ROCKVILLE, MD. — – Local officials held a discussion on the current state and breakthrough of regenerative medicine, which is a cell therapy that aims to treat diseases.
Regenerative medicine is a broad field that deals with gene and cell therapy or regrowing and the replacement of human tissue.
“I’m highly confident that we have something that can cure HIV, but now, we have to prove it,” said Jeff Galvin, American Gene Technologies CEO.
To better explain this, it’s where medicine and technology meets. That’s where American Gene Technologies in Montgomery County comes in.
“So we can replace a virus with essentially an update that makes your DNA better,” Galvin continues.
The company is working on a list of drugs to not only deal with disease, but cure it with a new approach, but they say it’s a challenge.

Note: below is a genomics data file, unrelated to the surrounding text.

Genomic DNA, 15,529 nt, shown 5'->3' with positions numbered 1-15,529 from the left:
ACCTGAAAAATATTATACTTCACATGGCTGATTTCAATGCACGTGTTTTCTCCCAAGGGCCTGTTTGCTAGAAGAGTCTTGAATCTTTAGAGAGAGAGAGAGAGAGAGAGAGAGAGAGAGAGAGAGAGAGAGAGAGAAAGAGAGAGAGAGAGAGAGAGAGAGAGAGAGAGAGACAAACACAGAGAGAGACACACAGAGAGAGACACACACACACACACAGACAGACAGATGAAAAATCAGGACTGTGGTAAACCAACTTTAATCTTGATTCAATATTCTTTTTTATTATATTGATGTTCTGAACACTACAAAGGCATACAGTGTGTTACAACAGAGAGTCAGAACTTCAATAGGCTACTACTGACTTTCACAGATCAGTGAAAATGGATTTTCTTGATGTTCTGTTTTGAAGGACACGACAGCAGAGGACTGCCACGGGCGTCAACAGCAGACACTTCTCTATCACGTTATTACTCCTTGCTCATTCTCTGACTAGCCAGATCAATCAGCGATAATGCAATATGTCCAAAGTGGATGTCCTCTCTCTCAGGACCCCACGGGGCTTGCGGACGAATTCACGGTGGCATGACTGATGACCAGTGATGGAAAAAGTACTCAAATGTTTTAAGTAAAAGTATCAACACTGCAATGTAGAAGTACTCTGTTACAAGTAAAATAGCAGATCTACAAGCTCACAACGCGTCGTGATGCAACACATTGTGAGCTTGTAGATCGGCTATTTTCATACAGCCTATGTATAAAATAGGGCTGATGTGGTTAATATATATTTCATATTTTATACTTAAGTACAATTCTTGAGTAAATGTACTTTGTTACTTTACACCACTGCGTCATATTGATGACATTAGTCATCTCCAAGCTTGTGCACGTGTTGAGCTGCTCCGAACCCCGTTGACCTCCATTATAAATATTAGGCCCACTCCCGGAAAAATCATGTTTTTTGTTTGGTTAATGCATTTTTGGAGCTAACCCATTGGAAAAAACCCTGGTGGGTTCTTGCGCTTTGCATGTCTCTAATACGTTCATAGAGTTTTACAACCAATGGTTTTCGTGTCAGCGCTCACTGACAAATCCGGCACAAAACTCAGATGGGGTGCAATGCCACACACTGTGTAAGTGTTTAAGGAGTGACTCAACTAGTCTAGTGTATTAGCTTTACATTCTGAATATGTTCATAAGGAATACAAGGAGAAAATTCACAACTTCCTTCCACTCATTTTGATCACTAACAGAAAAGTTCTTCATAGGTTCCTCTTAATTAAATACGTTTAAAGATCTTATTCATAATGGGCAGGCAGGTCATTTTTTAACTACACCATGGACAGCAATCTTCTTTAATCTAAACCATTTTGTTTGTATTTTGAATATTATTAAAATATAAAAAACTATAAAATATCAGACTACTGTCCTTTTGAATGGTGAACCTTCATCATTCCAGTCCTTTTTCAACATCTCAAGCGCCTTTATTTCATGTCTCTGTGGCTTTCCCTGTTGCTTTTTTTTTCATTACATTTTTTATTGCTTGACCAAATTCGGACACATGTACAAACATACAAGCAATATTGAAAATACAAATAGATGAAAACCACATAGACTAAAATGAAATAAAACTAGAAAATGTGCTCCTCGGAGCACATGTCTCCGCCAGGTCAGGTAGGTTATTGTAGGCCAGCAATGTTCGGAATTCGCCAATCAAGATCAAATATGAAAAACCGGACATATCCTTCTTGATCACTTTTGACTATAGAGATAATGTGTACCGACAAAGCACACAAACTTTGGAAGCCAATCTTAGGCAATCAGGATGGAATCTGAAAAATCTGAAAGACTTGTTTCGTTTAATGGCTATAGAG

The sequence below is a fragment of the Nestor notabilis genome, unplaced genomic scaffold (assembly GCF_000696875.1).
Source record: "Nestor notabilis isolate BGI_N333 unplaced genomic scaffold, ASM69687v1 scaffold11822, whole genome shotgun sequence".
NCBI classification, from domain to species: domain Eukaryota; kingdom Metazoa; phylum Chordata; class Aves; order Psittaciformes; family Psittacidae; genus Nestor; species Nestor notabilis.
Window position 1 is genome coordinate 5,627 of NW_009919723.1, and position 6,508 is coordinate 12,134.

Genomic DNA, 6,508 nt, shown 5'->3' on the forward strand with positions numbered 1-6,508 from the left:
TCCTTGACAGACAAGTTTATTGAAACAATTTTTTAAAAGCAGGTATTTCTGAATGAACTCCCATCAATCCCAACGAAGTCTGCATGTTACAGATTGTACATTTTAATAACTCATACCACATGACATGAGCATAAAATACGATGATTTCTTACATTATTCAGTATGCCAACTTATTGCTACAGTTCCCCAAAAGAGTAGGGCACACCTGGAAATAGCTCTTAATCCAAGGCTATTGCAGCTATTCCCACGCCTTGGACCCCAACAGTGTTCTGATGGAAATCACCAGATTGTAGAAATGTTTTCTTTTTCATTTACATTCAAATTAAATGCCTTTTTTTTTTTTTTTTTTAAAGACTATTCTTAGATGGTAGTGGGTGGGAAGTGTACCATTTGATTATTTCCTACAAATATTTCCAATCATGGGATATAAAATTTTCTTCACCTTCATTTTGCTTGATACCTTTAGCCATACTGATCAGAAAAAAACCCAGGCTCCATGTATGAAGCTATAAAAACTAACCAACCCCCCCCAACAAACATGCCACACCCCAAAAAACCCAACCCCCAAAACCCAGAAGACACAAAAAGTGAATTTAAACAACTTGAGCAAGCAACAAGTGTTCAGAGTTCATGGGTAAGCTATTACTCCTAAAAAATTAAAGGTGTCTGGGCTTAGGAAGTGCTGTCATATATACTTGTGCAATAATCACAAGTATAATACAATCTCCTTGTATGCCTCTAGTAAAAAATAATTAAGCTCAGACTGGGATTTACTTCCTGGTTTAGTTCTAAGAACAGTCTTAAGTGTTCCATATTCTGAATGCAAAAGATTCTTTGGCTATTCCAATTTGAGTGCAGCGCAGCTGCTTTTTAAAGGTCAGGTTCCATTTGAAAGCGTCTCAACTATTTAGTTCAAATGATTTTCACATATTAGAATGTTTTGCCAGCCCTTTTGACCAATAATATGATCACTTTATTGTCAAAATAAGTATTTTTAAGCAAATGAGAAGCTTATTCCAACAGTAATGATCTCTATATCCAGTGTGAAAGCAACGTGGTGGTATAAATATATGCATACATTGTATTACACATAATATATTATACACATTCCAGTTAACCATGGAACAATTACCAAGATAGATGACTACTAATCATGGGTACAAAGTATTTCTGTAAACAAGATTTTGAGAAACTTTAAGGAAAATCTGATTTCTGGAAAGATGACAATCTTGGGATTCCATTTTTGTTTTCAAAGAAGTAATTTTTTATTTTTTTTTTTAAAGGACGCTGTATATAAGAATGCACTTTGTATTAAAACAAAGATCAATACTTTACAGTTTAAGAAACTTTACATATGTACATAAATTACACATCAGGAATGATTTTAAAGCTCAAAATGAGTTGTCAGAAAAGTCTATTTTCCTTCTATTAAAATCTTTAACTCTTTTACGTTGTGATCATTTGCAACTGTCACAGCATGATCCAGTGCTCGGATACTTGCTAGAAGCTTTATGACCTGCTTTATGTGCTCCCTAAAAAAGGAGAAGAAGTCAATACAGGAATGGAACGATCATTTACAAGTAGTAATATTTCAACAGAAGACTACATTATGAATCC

“They’re spending millions of dollars to get the drugs approved, but yet you only have a population of 10,000 patients who might be able to afford it to use it,” stated Irene Tennant, American Gene Technologies Director of Clinical Development.
“We might have something that would be a whole new way for treating cancer where you wouldn’t’t need surgery, radiation and chemotherapy,” Galvin added.
The discussion was filled with Maryland cell-based companies, entrepreneurs, researchers and industry leaders.
“It’s a field that requires a lot of effort, a lot of money and a lot of great minds,” Dan Gincel, MD Stem Cell Research Fund Exec. Director, commented.
Galvin and Gincel both say that progress is being made, and a lot of it starts right here in Maryland.
“Between Baltimore, Montgomery County and Frederick together, We probably have a cluster of about 50 companies in the field,” Gincel adds.
Officials say events like this show a very vibrant biotech community in Montgomery County.
The Maryland Stem Cell Research Act was established by the governor in 2006. This year, the program has a budget of $8.2 million.
This article originally appeared on LocalDVM.com.